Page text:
President Biden’s unpopularity is encouraging the Republican jockeying, he said.

“There’s no question that [Mr. Pompeo] is doing what everyone in the Republican Party is doing,” Mr. O’Connell said. “They really see 2024 as a chance to be president if you’re the Republican nominee, just because of where Biden is. Right now, Biden is a lame-duck president.”

Some Republican operatives think Mr. Pompeo is positioning himself for a possible vice presidential nomination, given Mr. Trump’s overwhelming popularity in the party. In the annual Conservative Political Action Conference straw poll last month, Mr. Pompeo came in a distant third with 2%, far behind Mr. Trump at 59% and Mr. DeSantis at 24%.

“He could be back in a [Republican] administration, most likely if that were to be in a VP setting,” Mr. O’Connell said. “This is sort of his time to feel things out, and everyone’s going to do it until Trump pulls the trigger.”

Read more from Dave Boyer at The Washington Times

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Republicans Warn Justice Department Probe Of Trump Would Trigger Political War

Republican lawmakers are warning that any Department of Justice prosecution of former President Trump will turn into a political battle, setting a high bar for Attorney General Merrick Garland to act on an expected criminal referral from the House’s Jan. 6 committee.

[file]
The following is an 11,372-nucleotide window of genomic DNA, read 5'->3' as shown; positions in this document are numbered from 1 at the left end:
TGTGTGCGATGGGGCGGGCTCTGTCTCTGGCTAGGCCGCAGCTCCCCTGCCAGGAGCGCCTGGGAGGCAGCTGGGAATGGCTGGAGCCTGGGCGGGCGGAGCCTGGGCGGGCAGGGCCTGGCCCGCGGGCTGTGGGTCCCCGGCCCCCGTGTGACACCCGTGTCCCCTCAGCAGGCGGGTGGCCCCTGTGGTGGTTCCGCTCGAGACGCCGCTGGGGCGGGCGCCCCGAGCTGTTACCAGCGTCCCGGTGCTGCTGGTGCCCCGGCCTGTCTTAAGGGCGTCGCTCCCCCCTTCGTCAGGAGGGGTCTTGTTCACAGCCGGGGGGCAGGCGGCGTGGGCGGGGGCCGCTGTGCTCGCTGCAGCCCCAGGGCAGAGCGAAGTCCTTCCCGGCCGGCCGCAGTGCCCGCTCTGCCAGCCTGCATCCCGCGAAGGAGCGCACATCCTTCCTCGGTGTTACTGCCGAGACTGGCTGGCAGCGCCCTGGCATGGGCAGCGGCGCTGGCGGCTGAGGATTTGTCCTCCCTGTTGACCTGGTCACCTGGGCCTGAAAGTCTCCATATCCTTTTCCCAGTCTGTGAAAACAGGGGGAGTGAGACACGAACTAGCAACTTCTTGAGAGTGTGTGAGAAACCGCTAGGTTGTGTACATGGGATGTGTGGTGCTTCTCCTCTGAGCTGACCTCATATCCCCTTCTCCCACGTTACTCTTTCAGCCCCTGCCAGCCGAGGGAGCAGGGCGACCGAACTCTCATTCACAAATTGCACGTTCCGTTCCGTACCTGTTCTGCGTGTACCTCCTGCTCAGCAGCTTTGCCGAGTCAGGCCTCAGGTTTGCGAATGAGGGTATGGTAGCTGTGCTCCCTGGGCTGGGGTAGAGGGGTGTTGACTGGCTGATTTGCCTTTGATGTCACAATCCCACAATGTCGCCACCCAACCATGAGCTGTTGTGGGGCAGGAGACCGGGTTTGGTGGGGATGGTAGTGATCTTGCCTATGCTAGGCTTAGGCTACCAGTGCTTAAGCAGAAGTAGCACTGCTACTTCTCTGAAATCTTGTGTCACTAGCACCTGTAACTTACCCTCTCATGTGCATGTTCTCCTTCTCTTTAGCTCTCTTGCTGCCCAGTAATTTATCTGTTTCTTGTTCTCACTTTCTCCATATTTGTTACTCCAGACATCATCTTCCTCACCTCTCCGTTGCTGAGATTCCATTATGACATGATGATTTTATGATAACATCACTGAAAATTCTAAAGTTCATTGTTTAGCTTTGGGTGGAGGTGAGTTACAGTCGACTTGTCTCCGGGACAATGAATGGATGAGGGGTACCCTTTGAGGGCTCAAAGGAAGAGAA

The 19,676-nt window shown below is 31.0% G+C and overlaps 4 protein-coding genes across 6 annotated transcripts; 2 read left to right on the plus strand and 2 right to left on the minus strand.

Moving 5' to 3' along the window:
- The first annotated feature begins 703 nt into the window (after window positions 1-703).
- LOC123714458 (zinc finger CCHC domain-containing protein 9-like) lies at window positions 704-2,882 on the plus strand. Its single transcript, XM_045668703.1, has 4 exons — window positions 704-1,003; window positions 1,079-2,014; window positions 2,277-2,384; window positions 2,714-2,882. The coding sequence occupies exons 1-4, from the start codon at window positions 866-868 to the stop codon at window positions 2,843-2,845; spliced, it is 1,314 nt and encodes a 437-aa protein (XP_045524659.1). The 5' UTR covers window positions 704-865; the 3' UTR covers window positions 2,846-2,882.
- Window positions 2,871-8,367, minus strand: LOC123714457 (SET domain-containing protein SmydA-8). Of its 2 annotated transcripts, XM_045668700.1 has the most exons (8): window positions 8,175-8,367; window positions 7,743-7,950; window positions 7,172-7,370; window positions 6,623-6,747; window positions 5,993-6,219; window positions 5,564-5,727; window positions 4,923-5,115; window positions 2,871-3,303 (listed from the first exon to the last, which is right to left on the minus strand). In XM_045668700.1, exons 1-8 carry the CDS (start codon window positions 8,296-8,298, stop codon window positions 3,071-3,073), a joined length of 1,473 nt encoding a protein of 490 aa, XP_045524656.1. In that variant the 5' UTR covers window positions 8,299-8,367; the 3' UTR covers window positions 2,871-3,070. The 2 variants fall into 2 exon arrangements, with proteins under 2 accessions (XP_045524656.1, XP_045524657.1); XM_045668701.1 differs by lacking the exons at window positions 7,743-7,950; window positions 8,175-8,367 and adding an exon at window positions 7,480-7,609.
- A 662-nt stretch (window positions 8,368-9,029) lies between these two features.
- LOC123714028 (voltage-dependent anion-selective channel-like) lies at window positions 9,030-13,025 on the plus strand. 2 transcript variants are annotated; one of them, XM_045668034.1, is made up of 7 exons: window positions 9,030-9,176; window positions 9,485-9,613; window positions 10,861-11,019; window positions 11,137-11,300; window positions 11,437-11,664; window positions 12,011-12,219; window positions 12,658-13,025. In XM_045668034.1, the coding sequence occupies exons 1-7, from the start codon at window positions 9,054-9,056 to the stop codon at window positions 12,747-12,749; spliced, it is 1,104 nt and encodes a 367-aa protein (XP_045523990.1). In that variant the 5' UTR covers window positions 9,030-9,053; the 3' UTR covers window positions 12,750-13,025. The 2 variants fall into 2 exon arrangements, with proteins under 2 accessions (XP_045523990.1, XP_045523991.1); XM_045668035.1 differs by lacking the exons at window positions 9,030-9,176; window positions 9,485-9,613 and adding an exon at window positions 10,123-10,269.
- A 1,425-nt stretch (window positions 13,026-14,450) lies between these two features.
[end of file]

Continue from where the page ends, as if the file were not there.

The House select committee investigating the Jan. 6 attack on the Capitol previewed its likely referral to the Justice Department in a court filing made public last week and experts say the evidence assembled by House investigators would provide a strong impetus for prosecutors to act.  

But Republican lawmakers and strategists warn that any federal prosecution of Trump will be accused of being politically motivated, boost Trump within the GOP and turn into a partisan food fight at a time when President Biden is pivoting to the center and trying to keep his 2020 campaign promise to unify the country. 

Ford O’Connell, a Republican strategist, said a prosecution “will only make Trump stronger with the GOP primary voters.” 

“If your goal is to make sure Donald Trump is the nominee in 2024 for the Republicans, then by all means proceed with this. You’re just going to make him stronger,” he said. 

Read more from Alexander Bolton at The Hill

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2024 Republicans Eager To Be Seen As Tough On Russia

Republicans eyeing White House runs in 2024 are increasingly taking hard-line stances on Russia, underscoring the political importance the war in Ukraine has for those with presidential ambitions.